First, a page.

Capraia, Gorgona, Elba, Pianosa, Montecristo, Giglio and Giannutri are the seven islands of the Tuscan Archipelago, the largest marine park in Europe. A beautiful seaside destination with wild coasts, picturesque bays, marinas and wonderful seabeds, but also mountains, incredible flora and fauna, walking trails and villages populated by people of the sea and land. Over the centuries, the inhabitants of these islands have developed a simple and frugal cuisine, that’s no less tasty and varied, but influenced by those who passed through here long ago for commercial or military purposes.
It should be noted that only two of the islands are home to any real community. They are the largest two: Elba and Giglio. The others have been and still are sparsely inhabited and some of them have hosted, and a couple still host, prisons.
Therefore, a journey through the most important dishes of the archipelago's cuisine ends up being limited to Capraia, for its uniqueness and its traditions, and to the above-mentioned islands. Together however, they offer a variety and wealth of extraordinary dishes, especially when you consider the size of the territories and the number of inhabitants.
An example of this is the gurguglione, native to the eastern side of Elba Island and its mining tradition. It’s a vegetable stew similar to ratatouille and a child of the Moorish-Spanish culinary culture. The sburrita is of the same vein. It’s a cod soup with garlic, chilli, calamint and slices of homemade bread. Stoccafisso alla riese is another dish. Lengthy and difficult to prepare, it’s stockfish accompanied by salted anchovies, onion, tomatoes, basil, parsley, green peppers, black olives, pine nuts and capers. Further inland, you’ll find many dishes with chestnuts and mushrooms from Marciana, a municipality that thrives on the highest peaks of the island.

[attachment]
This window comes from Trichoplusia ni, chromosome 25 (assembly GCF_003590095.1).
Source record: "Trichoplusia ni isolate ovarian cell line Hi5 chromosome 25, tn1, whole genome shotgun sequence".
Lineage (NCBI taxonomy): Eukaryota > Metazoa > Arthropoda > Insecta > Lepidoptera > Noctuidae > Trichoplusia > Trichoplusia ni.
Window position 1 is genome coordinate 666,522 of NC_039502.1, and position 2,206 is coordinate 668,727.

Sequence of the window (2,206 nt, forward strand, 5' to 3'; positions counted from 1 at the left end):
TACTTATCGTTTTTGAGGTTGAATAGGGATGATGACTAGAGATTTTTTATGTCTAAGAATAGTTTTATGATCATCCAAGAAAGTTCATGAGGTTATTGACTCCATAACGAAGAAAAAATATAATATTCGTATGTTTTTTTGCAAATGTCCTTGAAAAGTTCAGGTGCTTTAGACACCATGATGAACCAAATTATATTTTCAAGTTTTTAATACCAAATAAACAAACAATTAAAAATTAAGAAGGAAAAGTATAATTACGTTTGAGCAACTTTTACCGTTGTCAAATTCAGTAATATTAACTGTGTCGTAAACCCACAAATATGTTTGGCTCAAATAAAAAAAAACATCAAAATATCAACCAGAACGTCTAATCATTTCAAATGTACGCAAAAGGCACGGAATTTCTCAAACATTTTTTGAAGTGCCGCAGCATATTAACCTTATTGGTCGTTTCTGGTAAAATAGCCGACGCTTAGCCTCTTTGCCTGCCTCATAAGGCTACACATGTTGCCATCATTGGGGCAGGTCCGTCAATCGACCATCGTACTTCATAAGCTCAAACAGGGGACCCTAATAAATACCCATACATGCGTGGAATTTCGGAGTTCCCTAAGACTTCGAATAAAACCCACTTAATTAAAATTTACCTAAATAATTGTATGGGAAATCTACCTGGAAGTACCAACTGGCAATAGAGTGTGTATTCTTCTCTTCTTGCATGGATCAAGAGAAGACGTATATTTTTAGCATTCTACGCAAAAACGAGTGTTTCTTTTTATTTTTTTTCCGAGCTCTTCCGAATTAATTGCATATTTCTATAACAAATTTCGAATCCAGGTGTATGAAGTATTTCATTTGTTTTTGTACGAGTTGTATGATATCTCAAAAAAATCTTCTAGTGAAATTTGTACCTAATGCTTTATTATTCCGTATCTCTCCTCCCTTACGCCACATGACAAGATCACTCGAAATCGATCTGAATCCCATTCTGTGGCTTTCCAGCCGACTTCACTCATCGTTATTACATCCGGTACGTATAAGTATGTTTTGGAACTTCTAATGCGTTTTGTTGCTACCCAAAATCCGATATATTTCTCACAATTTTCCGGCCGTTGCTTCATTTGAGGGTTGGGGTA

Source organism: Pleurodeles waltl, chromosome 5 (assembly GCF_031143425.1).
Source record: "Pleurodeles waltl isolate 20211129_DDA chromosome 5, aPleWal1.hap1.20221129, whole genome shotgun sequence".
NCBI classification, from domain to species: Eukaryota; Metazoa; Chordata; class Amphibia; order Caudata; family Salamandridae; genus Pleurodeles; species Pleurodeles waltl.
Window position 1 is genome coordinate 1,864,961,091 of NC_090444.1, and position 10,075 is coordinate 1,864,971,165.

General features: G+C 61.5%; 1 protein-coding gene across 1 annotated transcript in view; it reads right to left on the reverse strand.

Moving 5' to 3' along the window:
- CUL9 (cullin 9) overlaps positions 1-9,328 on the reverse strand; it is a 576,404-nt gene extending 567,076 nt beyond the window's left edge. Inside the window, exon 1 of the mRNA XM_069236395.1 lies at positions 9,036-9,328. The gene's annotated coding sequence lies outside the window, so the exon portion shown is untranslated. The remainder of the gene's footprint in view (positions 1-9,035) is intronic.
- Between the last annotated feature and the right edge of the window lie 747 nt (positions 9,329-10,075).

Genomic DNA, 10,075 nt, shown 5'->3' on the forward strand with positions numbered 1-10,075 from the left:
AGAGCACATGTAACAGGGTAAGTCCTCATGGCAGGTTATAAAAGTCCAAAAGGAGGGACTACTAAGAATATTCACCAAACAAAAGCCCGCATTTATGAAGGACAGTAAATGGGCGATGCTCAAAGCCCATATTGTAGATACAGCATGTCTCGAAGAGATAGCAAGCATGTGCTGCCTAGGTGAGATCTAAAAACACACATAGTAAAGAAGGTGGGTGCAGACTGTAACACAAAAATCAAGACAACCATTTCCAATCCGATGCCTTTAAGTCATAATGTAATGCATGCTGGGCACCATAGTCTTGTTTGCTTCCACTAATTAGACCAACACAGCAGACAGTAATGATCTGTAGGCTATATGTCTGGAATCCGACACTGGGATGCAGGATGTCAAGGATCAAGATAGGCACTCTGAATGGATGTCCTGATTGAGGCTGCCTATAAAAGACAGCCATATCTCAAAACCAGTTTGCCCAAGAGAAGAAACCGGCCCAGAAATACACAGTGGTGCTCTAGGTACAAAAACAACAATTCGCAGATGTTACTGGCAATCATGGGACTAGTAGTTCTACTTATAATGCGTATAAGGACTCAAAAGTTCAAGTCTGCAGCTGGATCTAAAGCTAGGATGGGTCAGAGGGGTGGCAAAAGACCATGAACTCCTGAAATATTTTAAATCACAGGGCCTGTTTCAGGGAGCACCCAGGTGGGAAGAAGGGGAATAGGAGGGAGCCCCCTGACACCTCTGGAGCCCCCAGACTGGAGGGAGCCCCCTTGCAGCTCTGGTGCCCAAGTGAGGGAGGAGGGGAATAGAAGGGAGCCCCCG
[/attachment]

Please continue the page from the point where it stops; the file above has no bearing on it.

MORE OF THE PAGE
The sea offers plenty of amazing dishes, including boiled octopus, stuffed, fried or devilled squid, very tasty fried curled picarel and anchovies, the always good mixed fish fry, risotto with cuttlefish ink, spaghetti with ‘margherita’ or spider crabs, and the much sought-after Elba cacciucco, which differs from the Livorno seafood soup through its use of different fish species and its less spicy and aromatic flavour. Bonito, a local blue fish similar to tuna, also holds the title of the first product in the Tuscan Archipelago to receive Slow Food designation.
The local breads with anise seeds that are prepared for festivals have ancient origins. Cirimito and caccilebbora were both given as gifts for good luck and fertility. The imbollite are another ancient dish from Elba. They’re like little focaccias made with the fat figs that grow all over the island.
And finally, there are the sweet breads. The schiaccia briaca, originally prepared for end-of-year festivities, contains raisins and pine nuts, as well as wine and alchermes (a red liquor flavoured with sugar, cinnamon, cloves, nutmeg and vanilla) that characterizes the flavour of the bread and gave rise to its name, which literally translates as ‘drunken focaccia’. The corollo is a leavened doughnut. The schiacciunta is a cake made with eggs, flour, sugar, lard and grated lemon peel. The schiaccia di Pasqua or sportella, flavoured with anise and fennel with the addition of dried fruit, raisins, pine nuts, dried figs and sweetened in the past with honey, today with sugar, requires a very long leavening.
On the topic of bread, among the traditional Gigliese dishes is panficato, a sweet bun prepared with jam, walnuts, figs, fruit, orange peel and a handful of flour or bread. It can be shaped like biscuits or cakes.
‘Pesce in scaviccio’ is served as an appetizer. It’s floured oily fish, fried and seasoned with a unique sauce, prepared with the hot fry oil, vinegar, raisins, crushed garlic, rosemary and salt. Tuna fillet or belly preserved in oil, called tonnina sott’olio, is usually served together with a salad of Giglio tomatoes, celery and spring onions.
In the culinary tradition of Giglio Island, there are also plenty of meat dishes. A highlight is coniglio alla cacciatora, rabbit cooked with tomatoes, Mediterranean spices and chilli. Olives in pesto are prepared with olive oil, garlic, salt, fennel seeds, chilli and orange peel. Before eating them, you should leave them to marinate in the fridge for a few days in a tightly sealed jar.
Finally, in Capraia, you must try the fritters, sammula or samula soups, a species of wild garlic and the delicious squid, prepared in different ways and the star of the island’s most important festival held in early November.